While the world’s eyes were focused on whether Biden or Trump took the US presidential race, in Argentina the first noises about the coming electoral cycles started to appear, more than one year after Alberto Fernández’s defeat of Mauricio Macri:
-Buenos Aires City Mayor Horacio Rodríguez Larreta moved one step further into the construction of a possible presidential bid yesterday, in a joint event with multiple key figures of the opposition, most of them also critical of former president Macri. Larreta was the main speaker in an event organized by the small centrist MID party, delivering a centrist speech and surrounded by multiple centrist figures including BA City Senator Martín Lousteau, former Buenos Aires Province governor María Eugenia Vidal, former Macri Interior minister Rogelio Frigerio, former Sergio Massa ally Margarita Stolbizer, and others more to the right like former Economy minister Ricardo López Murphy.
-Peronism, meanwhile, is testing the waters for the possibility of reforming the voting system to eliminate the Simultaneous Mandatory Open Primary (PASO) system, created by Néstor Kirchner in 2009 amid the party’s emerging divide. With Peronism now mostly united, the ruling party is thinking that the mandatory open primaries, which usually take place two months before the main election, could now be a more useful tool for the opposition to solve its internal differences, so some of its figures have come out to question their utility.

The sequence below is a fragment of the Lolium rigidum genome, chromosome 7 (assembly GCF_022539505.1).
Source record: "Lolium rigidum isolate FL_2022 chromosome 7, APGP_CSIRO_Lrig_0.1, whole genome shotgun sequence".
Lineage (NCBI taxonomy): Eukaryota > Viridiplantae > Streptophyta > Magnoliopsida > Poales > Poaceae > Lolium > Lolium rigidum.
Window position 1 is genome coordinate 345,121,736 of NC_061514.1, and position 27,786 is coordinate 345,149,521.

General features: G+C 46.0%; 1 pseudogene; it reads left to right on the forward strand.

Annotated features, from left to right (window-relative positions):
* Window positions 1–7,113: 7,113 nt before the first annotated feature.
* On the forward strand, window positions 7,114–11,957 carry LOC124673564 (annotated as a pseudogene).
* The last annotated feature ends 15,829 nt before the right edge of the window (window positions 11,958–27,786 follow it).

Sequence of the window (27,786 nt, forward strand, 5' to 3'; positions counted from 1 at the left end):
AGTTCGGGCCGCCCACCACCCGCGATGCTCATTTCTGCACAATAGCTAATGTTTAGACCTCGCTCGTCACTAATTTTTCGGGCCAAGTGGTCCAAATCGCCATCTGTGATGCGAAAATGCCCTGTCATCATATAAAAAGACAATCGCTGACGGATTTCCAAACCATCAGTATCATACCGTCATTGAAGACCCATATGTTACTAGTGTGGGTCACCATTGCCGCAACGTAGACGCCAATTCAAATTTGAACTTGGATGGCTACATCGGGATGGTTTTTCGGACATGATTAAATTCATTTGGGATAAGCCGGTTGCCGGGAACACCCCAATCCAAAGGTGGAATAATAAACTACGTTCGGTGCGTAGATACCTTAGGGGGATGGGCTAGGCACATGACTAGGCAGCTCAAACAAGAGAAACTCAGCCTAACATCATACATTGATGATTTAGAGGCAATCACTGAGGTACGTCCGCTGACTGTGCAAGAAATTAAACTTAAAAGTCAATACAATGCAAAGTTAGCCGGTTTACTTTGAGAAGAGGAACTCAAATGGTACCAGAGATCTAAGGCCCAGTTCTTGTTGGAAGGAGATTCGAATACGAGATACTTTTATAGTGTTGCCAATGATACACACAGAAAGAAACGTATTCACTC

-Speaking of reforming election rules, Buenos Aires Province Peronist mayors are pressuring President Alberto Fernández to help them re-allow indefinite re-election in their municipalities, eliminated by Vidal and Massa during Macri’s presidential period, in a move that was aimed at reducing their grip on some local strongholds. The surprise twist? The Kirchners might be thinking of siding with Macri and Vidal on this one.
-In other news, Speaker of the House Sergio Massa is leading talks with representatives of pro-choice and pro-life movements ahead of what could be a new abortion debate in the country. President Alberto Fernández wanted to move ahead with a bill to legalize abortion during the first months of his presidency, but the COVID-19 pandemic halted the imminent presentation of the bill in March, and now Peronism is weighing whether the political timing is right to try again or if that might alienate some of its pro-life allies.